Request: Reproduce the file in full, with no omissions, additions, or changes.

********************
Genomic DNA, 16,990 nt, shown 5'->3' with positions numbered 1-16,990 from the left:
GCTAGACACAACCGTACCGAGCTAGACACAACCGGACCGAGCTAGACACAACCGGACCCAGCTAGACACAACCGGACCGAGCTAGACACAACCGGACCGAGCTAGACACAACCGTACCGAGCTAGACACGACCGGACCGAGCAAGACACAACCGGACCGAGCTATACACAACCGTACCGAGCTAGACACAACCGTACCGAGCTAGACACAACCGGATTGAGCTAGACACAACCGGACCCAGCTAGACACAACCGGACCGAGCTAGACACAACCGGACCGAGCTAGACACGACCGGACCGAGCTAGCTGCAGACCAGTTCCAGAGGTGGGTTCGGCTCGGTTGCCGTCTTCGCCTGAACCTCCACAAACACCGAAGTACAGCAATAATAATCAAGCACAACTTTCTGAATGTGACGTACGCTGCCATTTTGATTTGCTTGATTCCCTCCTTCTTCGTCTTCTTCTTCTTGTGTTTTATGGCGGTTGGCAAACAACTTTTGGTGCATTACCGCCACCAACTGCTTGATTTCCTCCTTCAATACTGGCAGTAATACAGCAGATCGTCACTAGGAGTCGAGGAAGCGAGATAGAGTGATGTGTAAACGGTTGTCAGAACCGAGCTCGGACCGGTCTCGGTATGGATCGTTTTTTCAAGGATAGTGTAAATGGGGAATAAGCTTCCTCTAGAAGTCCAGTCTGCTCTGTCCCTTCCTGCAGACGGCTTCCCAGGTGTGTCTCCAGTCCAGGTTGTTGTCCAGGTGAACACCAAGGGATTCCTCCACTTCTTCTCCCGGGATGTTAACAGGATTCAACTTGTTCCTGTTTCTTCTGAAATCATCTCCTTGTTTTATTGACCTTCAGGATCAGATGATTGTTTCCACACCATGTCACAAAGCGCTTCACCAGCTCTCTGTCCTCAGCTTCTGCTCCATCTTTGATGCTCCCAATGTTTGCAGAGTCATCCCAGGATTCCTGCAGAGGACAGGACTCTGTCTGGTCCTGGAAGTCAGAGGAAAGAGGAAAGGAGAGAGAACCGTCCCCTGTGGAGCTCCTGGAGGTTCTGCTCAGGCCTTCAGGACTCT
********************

Genomic DNA, 16,990 nt, shown 5'->3' with positions numbered 1-16,990 from the left:
GCTAGACACAACCGTACCGAGCTAGACACAACCGGACCGAGCTAGACACAACCGGACCCAGCTAGACACAACCGGACCGAGCTAGACACAACCGGACCGAGCTAGACACAACCGTACCGAGCTAGACACGACCGGACCGAGCAAGACACAACCGGACCGAGCTATACACAACCGTACCGAGCTAGACACAACCGTACCGAGCTAGACACAACCGGATTGAGCTAGACACAACCGGACCCAGCTAGACACAACCGGACCGAGCTAGACACAACCGGACCGAGCTAGACACGACCGGACCGAGCTAGCTGCAGACCAGTTCCAGAGGTGGGTTCGGCTCGGTTGCCGTCTTCGCCTGAACCTCCACAAACACCGAAGTACAGCAATAATAATCAAGCACAACTTTCTGAATGTGACGTACGCTGCCATTTTGATTTGCTTGATTCCCTCCTTCTTCGTCTTCTTCTTCTTGTGTTTTATGGCGGTTGGCAAACAACTTTTGGTGCATTACCGCCACCAACTGCTTGATTTCCTCCTTCAATACTGGCAGTAATACAGCAGATCGTCACTAGGAGTCGAGGAAGCGAGATAGAGTGATGTGTAAACGGTTGTCAGAACCGAGCTCGGACCGGTCTCGGTATGGATCGTTTTTTCAAGGATAGTGTAAATGGGGAATAAGCTTCCTCTAGAAGTCCAGTCTGCTCTGTCCCTTCCTGCAGACGGCTTCCCAGGTGTGTCTCCAGTCCAGGTTGTTGTCCAGGTGAACACCAAGGGATTCCTCCACTTCTTCTCCCGGGATGTTAACAGGATTCAACTTGTTCCTGTTTCTTCTGAAATCATCTCCTTGTTTTATTGACCTTCAGGATCAGATGATTGTTTCCACACCATGTCACAAAGCGCTTCACCAGCTCTCTGTCCTCAGCTTCTGCTCCATCTTTGATGCTCCCAATGTTTGCAGAGTCATCCCAGGATTCCTGCAGAGGACAGGACTCTGTCTGGTCCTGGAAGTCAGAGGAAAGAGGAAAGGAGAGAGAACCGTCCCCTGTGGAGCTCCTGGAGGTTCTGCTCAGGCCTTCAGGACTCT